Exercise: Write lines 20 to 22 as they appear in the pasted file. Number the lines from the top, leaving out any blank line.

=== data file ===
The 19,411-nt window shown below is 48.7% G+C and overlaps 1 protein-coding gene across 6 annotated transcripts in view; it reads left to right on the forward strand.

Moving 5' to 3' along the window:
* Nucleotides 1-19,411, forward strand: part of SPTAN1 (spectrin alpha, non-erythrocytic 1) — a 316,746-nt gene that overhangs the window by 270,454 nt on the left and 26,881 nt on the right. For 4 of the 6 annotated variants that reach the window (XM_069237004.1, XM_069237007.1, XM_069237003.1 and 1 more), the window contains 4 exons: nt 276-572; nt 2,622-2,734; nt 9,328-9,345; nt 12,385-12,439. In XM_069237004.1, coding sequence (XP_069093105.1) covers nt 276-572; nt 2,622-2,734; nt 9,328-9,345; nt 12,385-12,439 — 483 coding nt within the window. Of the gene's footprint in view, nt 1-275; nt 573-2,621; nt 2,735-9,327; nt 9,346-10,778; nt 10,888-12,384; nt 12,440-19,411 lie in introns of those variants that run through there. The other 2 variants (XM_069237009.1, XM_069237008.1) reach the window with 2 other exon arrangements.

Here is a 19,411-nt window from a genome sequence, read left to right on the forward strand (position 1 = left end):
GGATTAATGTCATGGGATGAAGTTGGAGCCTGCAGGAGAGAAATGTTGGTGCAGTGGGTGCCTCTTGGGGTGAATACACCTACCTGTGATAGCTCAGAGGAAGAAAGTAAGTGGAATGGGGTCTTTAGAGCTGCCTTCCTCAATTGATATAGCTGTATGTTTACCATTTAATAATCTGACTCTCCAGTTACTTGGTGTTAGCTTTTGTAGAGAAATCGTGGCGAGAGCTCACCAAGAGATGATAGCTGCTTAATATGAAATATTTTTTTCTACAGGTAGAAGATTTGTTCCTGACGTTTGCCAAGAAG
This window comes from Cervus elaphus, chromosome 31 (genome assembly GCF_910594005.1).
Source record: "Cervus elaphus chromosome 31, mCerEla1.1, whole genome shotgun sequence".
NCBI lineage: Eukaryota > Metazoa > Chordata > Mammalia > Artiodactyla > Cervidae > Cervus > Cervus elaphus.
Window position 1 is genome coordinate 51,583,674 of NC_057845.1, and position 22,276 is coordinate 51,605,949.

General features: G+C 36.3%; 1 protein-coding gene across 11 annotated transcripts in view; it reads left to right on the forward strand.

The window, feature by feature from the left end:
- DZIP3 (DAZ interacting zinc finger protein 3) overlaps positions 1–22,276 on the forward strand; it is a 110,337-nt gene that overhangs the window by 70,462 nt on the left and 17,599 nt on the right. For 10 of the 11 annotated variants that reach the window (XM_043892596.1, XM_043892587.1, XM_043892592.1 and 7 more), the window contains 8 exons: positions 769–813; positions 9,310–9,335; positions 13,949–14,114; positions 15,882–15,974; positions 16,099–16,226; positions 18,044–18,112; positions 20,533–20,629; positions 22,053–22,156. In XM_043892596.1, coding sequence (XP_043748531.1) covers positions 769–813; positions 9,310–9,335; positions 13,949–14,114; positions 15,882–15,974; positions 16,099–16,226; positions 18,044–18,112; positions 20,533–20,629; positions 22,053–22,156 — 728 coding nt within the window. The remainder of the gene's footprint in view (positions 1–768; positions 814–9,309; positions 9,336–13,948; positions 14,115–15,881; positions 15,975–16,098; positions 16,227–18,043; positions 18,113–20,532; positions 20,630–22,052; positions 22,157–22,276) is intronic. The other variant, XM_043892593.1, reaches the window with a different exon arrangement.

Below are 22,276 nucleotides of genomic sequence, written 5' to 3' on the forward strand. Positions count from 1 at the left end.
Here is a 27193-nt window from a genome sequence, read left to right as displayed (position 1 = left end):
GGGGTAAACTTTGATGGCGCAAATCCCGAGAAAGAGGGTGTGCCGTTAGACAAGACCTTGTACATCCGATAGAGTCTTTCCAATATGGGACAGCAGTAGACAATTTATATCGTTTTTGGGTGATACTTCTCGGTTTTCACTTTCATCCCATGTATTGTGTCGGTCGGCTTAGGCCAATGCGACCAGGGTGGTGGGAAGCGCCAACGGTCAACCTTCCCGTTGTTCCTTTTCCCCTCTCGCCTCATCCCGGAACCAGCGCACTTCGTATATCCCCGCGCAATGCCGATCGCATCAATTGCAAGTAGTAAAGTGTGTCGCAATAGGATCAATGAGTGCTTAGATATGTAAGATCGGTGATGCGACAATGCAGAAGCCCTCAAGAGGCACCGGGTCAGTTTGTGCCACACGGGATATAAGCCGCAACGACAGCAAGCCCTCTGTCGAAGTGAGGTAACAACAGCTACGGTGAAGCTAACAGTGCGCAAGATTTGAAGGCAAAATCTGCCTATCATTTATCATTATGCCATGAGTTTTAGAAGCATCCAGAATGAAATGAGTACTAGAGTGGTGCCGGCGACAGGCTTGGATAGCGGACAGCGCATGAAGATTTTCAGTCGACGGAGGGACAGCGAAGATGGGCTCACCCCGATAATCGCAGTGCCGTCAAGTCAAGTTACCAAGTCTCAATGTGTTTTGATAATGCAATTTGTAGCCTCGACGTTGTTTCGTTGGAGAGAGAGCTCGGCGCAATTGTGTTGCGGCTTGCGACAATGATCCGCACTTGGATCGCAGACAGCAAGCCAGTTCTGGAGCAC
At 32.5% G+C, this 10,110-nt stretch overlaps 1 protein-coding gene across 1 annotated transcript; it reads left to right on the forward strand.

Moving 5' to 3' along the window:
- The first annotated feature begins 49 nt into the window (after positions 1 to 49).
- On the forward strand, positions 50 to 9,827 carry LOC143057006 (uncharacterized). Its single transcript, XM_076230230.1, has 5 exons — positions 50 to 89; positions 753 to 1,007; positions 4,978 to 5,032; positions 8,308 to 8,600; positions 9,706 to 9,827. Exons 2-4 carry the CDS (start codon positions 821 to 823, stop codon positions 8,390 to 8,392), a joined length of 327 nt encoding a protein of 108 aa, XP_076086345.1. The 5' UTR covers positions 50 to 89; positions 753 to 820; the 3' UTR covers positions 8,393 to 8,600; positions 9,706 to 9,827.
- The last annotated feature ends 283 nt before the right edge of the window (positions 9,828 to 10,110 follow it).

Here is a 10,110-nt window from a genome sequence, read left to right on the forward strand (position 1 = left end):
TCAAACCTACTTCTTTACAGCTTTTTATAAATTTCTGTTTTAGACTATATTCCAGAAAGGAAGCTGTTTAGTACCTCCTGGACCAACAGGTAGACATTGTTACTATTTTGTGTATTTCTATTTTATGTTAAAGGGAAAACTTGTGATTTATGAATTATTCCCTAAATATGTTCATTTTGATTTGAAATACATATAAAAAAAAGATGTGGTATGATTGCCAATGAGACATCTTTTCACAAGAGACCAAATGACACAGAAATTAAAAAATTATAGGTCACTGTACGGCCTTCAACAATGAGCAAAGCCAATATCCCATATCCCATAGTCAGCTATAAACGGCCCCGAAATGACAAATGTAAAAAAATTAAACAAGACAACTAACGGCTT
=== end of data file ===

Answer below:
- The last annotated feature ends 283 nt before the right edge of the window (positions 9,828 to 10,110 follow it).

Here is a 10,110-nt window from a genome sequence, read left to right on the forward strand (position 1 = left end):
TCAAACCTACTTCTTTACAGCTTTTTATAAATTTCTGTTTTAGACTATATTCCAGAAAGGAAGCTGTTTAGTACCTCCTGGACCAACAGGTAGACATTGTTACTATTTTGTGTATTTCTATTTTATGTTAAAGGGAAAACTTGTGATTTATGAATTATTCCCTAAATATGTTCATTTTGATTTGAAATACATATAAAAAAAAGATGTGGTATGATTGCCAATGAGACATCTTTTCACAAGAGACCAAATGACACAGAAATTAAAAAATTATAGGTCACTGTACGGCCTTCAACAATGAGCAAAGCCAATATCCCATATCCCATAGTCAGCTATAAACGGCCCCGAAATGACAAATGTAAAAAAATTAAACAAGACAACTAACGGCTT